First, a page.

New American Best Friend Summary & Study Guide

Olivia Gatwood
This Study Guide consists of approximately 46 pages of chapter summaries, quotes, character analysis, themes, and more - everything you need to sharpen your knowledge of New American Best Friend.
This section contains 415 words
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New American Best Friend Summary & Study Guide Description

New American Best Friend Summary & Study Guide includes comprehensive information and analysis to help you understand the book. This study guide contains the following sections:

This detailed literature summary also contains Quotes and a Free Quiz on New American Best Friend by Olivia Gatwood.

The following version of this book was used to create this study guide: Gatwood, Olivia. New American Best Friend. Button Poetry. 2017.

New American Best Friend begins with a series of poems in which the speaker finds herself dealing with the complexities of puberty as a young girl. “Jordan Convinced Me That Pads Are Disgusting” and “The First Shave” see the speaker learning about her developing body, while “Ode to Elise in Eighth Grade Health Class,” “Bubblegum or Bruise,” and “Like Us” depicts her navigating social expectations and the emergence of her own sense of sexuality.

The book then transitions to a set of poems that describes the speaker’s move from Albuquerque, New Mexico to Trinidad. “Port of Spain, 2002” offers a montage-like series of snapshots as she adjusts to her new life on the island. “The Only Thing I Brought From America” and “Dry Season, 2003” examine how her American identity becomes interwoven with her developing sense of self, and how her new relationships and landscape simultaneously impact and become impacted by this.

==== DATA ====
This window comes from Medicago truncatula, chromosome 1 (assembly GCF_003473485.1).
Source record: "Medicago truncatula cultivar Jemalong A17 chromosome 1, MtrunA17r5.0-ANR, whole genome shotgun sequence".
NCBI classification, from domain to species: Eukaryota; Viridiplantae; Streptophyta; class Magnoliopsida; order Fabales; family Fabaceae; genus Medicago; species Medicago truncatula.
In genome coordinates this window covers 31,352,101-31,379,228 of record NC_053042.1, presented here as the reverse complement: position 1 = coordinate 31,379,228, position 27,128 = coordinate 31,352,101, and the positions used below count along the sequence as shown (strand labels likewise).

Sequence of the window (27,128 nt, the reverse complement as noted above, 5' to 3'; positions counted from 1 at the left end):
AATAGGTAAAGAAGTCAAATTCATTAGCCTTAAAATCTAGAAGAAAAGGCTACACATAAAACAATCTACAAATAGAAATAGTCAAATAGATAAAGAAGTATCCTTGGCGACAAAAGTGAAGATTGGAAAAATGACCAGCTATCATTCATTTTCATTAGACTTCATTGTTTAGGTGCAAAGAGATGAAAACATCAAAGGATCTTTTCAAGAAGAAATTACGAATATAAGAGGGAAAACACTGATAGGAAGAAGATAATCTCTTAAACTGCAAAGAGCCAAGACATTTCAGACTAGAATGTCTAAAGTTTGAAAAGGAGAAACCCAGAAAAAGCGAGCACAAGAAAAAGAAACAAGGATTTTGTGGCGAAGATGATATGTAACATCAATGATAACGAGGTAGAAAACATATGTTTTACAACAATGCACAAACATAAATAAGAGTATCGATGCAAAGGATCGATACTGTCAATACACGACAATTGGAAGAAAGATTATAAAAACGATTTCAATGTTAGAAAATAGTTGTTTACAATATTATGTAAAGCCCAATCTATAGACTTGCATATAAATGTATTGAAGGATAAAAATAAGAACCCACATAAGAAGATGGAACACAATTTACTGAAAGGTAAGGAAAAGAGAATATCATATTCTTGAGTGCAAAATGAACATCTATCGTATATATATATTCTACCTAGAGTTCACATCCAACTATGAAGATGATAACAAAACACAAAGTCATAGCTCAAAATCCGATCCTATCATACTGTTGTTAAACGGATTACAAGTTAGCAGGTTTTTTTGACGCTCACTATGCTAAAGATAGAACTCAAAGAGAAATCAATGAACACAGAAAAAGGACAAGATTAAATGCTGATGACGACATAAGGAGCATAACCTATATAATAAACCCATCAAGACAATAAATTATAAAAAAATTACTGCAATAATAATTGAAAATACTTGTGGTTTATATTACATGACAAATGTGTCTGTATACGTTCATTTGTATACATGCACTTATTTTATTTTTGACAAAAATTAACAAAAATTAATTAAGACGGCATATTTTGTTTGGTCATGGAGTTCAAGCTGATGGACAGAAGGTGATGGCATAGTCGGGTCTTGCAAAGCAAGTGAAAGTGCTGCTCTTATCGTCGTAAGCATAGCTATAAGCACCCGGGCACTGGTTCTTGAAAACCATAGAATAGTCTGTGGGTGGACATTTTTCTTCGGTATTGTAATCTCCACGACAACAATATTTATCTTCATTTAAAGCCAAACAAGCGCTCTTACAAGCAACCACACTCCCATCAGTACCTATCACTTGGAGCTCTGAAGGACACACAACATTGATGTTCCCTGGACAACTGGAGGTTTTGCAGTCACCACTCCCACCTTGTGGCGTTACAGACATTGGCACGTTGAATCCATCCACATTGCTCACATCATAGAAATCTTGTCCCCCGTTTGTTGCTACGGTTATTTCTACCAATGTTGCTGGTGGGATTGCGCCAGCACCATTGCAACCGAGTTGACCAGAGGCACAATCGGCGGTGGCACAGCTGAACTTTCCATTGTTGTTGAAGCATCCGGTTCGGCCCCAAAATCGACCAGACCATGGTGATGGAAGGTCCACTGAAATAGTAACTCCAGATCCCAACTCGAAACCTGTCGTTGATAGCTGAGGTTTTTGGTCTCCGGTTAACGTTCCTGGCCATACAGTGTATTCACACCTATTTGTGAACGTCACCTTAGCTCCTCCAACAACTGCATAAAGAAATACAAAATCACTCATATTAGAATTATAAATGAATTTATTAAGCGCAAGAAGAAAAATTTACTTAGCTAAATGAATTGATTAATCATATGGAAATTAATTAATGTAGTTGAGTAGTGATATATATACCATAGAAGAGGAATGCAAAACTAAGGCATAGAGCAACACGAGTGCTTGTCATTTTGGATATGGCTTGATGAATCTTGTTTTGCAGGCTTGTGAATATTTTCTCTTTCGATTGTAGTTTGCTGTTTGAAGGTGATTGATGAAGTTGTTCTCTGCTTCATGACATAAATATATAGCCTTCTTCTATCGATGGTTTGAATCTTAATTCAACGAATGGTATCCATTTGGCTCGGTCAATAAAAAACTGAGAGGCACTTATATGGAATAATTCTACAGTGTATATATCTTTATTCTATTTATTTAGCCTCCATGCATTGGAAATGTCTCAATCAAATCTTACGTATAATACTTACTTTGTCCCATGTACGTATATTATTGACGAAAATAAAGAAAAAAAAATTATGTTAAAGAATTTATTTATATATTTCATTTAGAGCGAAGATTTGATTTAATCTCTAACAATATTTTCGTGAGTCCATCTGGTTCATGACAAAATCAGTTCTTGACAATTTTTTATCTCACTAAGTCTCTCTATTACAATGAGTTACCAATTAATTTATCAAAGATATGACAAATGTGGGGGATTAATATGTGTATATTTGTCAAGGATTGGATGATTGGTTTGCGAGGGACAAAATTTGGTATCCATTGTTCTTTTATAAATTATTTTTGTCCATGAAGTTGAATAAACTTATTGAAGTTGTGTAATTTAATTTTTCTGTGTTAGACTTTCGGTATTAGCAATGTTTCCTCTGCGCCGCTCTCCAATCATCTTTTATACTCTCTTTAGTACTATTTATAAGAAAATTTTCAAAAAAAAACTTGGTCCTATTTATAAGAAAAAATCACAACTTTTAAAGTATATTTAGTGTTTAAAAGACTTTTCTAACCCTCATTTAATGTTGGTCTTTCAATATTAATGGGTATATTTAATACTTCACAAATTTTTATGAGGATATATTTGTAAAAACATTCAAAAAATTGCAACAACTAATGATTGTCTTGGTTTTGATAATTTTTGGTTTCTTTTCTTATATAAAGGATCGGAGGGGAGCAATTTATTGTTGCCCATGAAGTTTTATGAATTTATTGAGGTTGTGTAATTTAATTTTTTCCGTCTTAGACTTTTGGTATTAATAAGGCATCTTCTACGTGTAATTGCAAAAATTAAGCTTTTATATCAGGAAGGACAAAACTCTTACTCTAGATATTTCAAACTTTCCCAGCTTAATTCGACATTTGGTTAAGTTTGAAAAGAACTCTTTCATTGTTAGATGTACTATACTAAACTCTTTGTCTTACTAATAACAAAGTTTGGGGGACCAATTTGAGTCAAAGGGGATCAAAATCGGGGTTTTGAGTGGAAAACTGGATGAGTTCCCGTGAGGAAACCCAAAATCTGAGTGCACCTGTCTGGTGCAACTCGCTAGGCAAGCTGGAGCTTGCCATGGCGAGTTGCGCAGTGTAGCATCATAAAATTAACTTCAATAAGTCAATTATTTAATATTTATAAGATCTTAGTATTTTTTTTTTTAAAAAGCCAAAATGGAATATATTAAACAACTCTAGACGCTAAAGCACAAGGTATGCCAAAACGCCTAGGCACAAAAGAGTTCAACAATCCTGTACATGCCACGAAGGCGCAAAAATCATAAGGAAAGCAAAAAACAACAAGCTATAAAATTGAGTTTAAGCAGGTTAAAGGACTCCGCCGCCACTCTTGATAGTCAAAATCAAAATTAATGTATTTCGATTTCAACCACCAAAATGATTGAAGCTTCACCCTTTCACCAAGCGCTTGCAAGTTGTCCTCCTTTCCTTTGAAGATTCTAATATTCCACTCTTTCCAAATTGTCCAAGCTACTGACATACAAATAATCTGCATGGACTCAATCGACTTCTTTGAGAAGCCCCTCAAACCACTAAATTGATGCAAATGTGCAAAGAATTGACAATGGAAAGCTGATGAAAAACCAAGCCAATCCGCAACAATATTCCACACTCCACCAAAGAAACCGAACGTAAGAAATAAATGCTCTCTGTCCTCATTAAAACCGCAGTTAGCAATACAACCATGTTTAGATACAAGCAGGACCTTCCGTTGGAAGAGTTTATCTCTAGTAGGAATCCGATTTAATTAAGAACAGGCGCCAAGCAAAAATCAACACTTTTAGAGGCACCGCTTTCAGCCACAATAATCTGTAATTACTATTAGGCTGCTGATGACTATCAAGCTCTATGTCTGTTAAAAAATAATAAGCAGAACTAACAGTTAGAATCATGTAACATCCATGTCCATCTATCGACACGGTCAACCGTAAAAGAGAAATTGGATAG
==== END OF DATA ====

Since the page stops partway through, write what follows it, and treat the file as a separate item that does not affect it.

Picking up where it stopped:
In the third section of the book, the speaker finds herself deeper into her teenage years, still struggling with many of the same issues related to societal misogyny and complex relationships. In “Backpedal” she looks back on the untimely death of an acquaintance, while in “The Autocross” she illustrates sexism and disrespect she dealt with as a female racer. “Fourth Week of Two-A-Days in July” portrays the duality of girlhood relationships, and in “The Summer of 2008 at Altura Park” we see the speaker dealing with toxic masculinity and infidelity.

The final set of poems at the end of the collection addresses some of the broader societal issues that underlie the first several sections of the book. Poems such as “Manic Pixie Dream Girl Says” attack depictions of women in popular culture. Infidelity and toxic relationships crop up again in “The Anthem I Have Sung,” “The Ritual,” and “The Scholar.” This final section is also marked by a series of odes, ranging in subject from underappreciated garments, such as “Ode to the Wedding Dresses in Goodwill” and “Ode to My Period Underwear,” to the challenging of misogynistic language, such as “Ode to the Word Pussy” and “Ode to My Bitch Face.” Gatwood concludes the collection with “Ode to the Women on Long Island,” a final poem that praises the strength and vivacity of certain women in her life and celebrates them as people, for all of their flaws and virtues.

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This section contains 415 words
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